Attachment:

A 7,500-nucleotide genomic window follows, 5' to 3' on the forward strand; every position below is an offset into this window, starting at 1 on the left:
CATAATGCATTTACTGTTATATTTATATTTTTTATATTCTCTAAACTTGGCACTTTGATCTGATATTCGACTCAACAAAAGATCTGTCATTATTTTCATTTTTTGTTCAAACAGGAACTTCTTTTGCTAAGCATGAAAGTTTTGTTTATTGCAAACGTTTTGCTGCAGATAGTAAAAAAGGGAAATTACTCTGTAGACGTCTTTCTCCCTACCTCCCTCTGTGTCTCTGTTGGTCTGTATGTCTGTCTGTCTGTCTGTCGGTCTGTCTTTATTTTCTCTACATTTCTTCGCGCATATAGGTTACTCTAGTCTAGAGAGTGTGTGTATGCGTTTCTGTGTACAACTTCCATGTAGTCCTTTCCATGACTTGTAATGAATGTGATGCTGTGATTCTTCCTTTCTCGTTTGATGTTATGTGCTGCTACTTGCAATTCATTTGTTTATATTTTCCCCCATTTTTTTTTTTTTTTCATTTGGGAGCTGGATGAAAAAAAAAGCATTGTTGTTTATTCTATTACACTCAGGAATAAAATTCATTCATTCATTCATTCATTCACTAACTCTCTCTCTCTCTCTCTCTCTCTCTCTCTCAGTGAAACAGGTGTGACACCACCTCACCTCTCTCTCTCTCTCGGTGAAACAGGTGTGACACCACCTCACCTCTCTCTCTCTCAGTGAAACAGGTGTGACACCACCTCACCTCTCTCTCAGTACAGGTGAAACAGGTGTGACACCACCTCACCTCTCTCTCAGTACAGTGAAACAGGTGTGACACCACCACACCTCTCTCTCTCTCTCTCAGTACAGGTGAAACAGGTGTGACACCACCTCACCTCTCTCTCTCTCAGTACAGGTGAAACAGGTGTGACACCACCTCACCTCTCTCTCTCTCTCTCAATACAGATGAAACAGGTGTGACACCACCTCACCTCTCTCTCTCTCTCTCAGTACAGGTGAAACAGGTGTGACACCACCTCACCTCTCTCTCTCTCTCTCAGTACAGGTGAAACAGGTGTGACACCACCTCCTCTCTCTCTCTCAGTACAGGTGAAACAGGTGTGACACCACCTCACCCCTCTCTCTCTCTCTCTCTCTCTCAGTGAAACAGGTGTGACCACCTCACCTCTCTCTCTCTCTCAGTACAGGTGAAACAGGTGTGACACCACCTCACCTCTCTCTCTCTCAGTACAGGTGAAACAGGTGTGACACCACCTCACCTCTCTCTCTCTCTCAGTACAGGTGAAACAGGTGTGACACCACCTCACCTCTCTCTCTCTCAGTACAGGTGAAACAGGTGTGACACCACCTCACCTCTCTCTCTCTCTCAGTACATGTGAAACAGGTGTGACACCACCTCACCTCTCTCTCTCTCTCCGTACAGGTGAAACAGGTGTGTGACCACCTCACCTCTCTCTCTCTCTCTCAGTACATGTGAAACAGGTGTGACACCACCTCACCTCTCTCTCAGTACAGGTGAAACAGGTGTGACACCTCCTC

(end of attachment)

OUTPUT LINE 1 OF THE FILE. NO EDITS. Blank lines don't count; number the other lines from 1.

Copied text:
A 7,500-nucleotide genomic window follows, 5' to 3' on the forward strand; every position below is an offset into this window, starting at 1 on the left: